The Crow Garden by Alison Littlewood. Review 

The Crow Garden is the first novel I have read from author Alison Littlewood and it was a rare treat! I love the idea of novels about madness but it is rare that I find one so well written, most I have found dance around with innuendo and mystery and I find that quite frustrating. Not so with The Crow Garden with echoes of Shutter Island Alison Littlewood builds tension with a novel where everything is evident to the reader and not to the characters themselves! 

Nathaniel Kerner is determined to become an Alienist or ‘mad-doctor’ treating patients in an asylum to atone for his father’s suicide, for which he blames himself. Soon he finds himself in his first position at Crakethorn, an old Manor House and now asylum where he meets the beautiful yet damaged Mrs Harleston. But as tension builds between the characters the lines between madness and sanity become blurred. 

Spotted with the poetry of Browning and Byron, the story tells of a terrible love story woven with insanity, in a time when it really was unclear who was mad and who was not. A time when Doctors were allowed free will to carry out barbarous treatments and patients could be admitted purely for being epileptic. The setting on the Yorkshire Moors and the time which is perceived to be Victorian times only add to the dark and cryptic storyline. 

Alison Littlewood’s writing reminds me a lot of the writing of Daphne Du Maurier and I feel that is the biggest complement I can afford the author of The Crow Garden a fantastic novel and highly recommended! 

The Woman in Black by Susan Hill. Review. 

Anyone who knows me knows that I don’t like being scared. Despite this, a few years ago I watched The Woman in Black because I figured something with a 12 rating couldn’t scare a 20+ year old woman. Wrong. But despite being scared witless I really wanted to try the book. Which I have now finally done!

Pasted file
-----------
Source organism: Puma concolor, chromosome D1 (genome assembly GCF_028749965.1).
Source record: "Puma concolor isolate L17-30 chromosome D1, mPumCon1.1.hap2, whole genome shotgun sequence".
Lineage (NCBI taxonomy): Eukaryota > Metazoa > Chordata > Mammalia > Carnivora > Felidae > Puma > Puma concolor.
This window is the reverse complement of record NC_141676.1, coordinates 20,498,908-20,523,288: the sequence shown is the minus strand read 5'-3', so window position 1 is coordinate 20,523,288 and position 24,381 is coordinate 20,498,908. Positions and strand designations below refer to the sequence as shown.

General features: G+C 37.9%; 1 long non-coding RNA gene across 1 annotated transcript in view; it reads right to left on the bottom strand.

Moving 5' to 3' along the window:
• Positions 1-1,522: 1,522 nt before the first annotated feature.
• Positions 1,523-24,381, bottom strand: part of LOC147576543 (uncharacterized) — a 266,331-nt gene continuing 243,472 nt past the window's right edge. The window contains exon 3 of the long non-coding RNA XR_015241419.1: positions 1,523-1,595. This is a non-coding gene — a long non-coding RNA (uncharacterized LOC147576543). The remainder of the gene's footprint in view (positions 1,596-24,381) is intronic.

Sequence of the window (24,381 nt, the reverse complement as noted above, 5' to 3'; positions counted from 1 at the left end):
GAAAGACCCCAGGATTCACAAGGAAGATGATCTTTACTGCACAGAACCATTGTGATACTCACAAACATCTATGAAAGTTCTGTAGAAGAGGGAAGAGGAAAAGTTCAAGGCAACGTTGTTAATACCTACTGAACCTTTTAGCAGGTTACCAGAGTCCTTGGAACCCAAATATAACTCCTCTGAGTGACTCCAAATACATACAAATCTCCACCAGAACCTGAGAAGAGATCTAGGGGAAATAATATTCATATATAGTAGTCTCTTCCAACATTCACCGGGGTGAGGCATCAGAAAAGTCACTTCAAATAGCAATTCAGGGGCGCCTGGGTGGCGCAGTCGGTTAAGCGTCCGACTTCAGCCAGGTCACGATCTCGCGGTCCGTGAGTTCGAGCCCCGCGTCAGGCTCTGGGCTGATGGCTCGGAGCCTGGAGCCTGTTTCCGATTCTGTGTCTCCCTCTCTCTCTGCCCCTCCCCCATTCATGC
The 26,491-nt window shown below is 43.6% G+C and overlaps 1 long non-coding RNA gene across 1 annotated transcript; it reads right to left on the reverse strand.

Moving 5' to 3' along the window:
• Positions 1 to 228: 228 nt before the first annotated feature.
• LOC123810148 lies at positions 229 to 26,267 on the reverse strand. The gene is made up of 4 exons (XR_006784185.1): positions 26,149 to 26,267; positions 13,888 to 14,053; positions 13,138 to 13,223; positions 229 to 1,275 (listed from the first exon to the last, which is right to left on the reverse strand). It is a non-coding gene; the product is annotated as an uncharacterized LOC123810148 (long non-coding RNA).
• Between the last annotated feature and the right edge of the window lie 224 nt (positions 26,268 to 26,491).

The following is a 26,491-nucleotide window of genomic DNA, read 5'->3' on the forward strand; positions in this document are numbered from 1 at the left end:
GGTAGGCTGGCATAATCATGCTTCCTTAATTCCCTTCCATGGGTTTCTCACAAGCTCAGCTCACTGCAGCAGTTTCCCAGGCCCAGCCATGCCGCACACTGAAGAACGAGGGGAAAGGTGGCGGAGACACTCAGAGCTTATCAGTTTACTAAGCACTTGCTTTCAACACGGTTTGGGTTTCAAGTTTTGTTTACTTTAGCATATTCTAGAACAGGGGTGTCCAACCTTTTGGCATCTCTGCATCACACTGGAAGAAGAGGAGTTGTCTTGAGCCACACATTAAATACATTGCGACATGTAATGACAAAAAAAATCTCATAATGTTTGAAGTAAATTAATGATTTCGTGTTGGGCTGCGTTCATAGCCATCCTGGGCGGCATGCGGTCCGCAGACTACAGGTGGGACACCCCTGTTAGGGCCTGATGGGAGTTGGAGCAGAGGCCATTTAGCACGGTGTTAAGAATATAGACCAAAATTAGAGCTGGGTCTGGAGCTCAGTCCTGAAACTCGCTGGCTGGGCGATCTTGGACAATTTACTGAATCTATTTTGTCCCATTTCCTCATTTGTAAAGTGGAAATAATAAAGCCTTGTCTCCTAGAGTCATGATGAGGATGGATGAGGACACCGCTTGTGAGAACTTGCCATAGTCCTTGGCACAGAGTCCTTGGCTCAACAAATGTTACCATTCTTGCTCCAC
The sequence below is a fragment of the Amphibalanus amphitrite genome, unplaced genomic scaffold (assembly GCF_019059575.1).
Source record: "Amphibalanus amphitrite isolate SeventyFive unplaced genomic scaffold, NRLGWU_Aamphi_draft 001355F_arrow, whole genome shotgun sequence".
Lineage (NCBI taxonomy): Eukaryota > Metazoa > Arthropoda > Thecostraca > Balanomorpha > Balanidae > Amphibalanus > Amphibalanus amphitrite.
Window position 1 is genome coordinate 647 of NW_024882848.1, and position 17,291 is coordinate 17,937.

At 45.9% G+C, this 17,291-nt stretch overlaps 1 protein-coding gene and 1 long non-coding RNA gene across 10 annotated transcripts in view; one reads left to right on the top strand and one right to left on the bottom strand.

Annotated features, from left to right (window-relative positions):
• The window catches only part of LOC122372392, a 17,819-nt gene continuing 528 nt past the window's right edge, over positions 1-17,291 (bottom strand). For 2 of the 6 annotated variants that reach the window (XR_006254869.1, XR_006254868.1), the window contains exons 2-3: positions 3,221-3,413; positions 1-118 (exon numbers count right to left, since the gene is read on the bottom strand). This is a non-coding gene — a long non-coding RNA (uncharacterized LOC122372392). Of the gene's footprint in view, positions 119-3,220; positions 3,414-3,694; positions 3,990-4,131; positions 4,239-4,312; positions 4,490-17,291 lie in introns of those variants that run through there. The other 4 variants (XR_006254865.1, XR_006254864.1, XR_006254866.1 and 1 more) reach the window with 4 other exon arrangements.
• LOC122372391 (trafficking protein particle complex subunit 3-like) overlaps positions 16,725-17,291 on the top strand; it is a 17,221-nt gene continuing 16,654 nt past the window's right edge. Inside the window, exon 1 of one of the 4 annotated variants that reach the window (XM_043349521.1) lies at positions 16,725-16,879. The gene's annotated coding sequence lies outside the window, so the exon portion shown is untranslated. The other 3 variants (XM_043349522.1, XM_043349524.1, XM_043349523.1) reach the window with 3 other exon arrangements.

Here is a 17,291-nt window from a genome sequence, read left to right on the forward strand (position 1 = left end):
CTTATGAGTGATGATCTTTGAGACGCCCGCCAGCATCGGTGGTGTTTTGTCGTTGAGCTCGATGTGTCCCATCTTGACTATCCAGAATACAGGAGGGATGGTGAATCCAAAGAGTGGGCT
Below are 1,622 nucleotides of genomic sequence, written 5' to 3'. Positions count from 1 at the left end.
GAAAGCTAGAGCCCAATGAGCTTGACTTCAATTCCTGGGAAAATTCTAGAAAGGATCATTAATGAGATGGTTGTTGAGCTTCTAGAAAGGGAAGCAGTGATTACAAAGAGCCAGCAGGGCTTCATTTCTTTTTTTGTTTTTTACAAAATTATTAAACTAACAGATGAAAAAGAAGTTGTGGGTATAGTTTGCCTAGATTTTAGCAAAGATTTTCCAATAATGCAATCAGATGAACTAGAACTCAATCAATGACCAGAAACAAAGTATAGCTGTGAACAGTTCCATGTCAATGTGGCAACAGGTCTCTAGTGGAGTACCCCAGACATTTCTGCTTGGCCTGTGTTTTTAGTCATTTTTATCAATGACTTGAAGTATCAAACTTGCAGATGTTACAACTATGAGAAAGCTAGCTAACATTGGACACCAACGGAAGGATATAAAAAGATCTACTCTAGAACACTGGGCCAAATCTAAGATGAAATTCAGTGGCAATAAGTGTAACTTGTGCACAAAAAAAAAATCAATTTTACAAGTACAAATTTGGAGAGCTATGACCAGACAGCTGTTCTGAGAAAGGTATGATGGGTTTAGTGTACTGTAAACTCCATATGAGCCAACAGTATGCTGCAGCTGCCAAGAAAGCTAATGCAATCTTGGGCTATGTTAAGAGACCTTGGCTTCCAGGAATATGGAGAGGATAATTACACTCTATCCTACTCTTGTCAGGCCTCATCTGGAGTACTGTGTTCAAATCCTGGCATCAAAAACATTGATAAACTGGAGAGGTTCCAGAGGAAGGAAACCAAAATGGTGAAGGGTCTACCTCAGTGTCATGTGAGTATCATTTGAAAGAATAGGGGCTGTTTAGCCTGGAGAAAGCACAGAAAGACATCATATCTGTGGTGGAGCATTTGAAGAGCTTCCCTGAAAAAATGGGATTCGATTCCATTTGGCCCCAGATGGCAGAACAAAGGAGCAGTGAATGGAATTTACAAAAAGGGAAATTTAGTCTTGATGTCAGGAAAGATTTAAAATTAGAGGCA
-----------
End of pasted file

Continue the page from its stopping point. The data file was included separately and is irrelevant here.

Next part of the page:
I really enjoyed The Woman in Black it’s a fairly short novel only 200 pages long but it’s 200 pages of white knuckle fear, or at least it was for the biggest scaredy cat in the world (me). 

Arthur Kipps is a young solicitor, sent to out into the countryside to a small town surrounded by marshes, to attend the funeral of an old client’s death. The town is shrouded in mystery and nobody seems to want to talk about the deceased Mrs Drablow or her weird old house only accessed at low tide. And when Arthur spots a curious looking woman dressed in black at the funeral he finds the townsfolk shutter up even more. Cue weird experiences and ghostly goings on when he goes over Mrs Drablow’s house; Eel Marsh House. 

I found the book to be both interesting and scary. Which I think is the best kind of horror. I have no interest in gore, aliens, etc. But I do like a ghost story which troubles you and causes a psychological reaction, The Woman in Black successfully achieves this, with a mystery at the centre of the hauntings. Susan Hill’s description of her narrator’s terror, told in a first person narrative is utterly believeable because it is exactly the kind of fear we have all experienced.